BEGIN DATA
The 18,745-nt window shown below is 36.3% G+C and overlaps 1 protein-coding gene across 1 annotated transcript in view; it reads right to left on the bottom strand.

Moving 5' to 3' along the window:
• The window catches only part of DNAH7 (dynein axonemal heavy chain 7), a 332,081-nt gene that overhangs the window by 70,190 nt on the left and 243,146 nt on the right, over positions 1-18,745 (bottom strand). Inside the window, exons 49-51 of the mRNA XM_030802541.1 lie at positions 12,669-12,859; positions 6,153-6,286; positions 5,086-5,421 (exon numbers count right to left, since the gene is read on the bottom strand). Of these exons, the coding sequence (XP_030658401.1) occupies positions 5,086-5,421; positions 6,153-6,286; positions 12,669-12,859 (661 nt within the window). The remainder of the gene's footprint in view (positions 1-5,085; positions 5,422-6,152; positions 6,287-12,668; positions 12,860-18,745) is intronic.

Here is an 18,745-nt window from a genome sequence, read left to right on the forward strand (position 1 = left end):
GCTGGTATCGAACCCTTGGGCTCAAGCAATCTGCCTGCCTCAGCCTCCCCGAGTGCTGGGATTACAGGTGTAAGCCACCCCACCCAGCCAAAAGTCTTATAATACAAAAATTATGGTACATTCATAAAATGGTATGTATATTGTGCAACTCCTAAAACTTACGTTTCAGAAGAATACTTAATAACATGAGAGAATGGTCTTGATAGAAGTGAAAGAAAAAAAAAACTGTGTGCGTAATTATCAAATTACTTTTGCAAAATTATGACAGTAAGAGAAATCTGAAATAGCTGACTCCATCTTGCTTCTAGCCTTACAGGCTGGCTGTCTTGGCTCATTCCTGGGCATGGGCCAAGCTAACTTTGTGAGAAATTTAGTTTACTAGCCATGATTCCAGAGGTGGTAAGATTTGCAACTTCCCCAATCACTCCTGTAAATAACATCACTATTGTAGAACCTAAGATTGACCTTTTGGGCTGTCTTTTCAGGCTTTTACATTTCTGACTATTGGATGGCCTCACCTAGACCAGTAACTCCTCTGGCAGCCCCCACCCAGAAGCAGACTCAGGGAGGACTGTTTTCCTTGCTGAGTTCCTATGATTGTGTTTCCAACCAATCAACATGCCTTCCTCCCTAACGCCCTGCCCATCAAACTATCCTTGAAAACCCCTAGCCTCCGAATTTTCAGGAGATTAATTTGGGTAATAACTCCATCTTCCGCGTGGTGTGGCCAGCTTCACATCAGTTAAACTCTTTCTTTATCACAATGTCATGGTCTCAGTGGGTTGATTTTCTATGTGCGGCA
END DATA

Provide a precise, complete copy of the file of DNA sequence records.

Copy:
The 18,745-nt window shown below is 36.3% G+C and overlaps 1 protein-coding gene across 1 annotated transcript in view; it reads right to left on the bottom strand.

Moving 5' to 3' along the window:
• The window catches only part of DNAH7 (dynein axonemal heavy chain 7), a 332,081-nt gene that overhangs the window by 70,190 nt on the left and 243,146 nt on the right, over positions 1-18,745 (bottom strand). Inside the window, exons 49-51 of the mRNA XM_030802541.1 lie at positions 12,669-12,859; positions 6,153-6,286; positions 5,086-5,421 (exon numbers count right to left, since the gene is read on the bottom strand). Of these exons, the coding sequence (XP_030658401.1) occupies positions 5,086-5,421; positions 6,153-6,286; positions 12,669-12,859 (661 nt within the window). The remainder of the gene's footprint in view (positions 1-5,085; positions 5,422-6,152; positions 6,287-12,668; positions 12,860-18,745) is intronic.

Here is an 18,745-nt window from a genome sequence, read left to right on the forward strand (position 1 = left end):
GCTGGTATCGAACCCTTGGGCTCAAGCAATCTGCCTGCCTCAGCCTCCCCGAGTGCTGGGATTACAGGTGTAAGCCACCCCACCCAGCCAAAAGTCTTATAATACAAAAATTATGGTACATTCATAAAATGGTATGTATATTGTGCAACTCCTAAAACTTACGTTTCAGAAGAATACTTAATAACATGAGAGAATGGTCTTGATAGAAGTGAAAGAAAAAAAAAACTGTGTGCGTAATTATCAAATTACTTTTGCAAAATTATGACAGTAAGAGAAATCTGAAATAGCTGACTCCATCTTGCTTCTAGCCTTACAGGCTGGCTGTCTTGGCTCATTCCTGGGCATGGGCCAAGCTAACTTTGTGAGAAATTTAGTTTACTAGCCATGATTCCAGAGGTGGTAAGATTTGCAACTTCCCCAATCACTCCTGTAAATAACATCACTATTGTAGAACCTAAGATTGACCTTTTGGGCTGTCTTTTCAGGCTTTTACATTTCTGACTATTGGATGGCCTCACCTAGACCAGTAACTCCTCTGGCAGCCCCCACCCAGAAGCAGACTCAGGGAGGACTGTTTTCCTTGCTGAGTTCCTATGATTGTGTTTCCAACCAATCAACATGCCTTCCTCCCTAACGCCCTGCCCATCAAACTATCCTTGAAAACCCCTAGCCTCCGAATTTTCAGGAGATTAATTTGGGTAATAACTCCATCTTCCGCGTGGTGTGGCCAGCTTCACATCAGTTAAACTCTTTCTTTATCACAATGTCATGGTCTCAGTGGGTTGATTTTCTATGTGCGGCA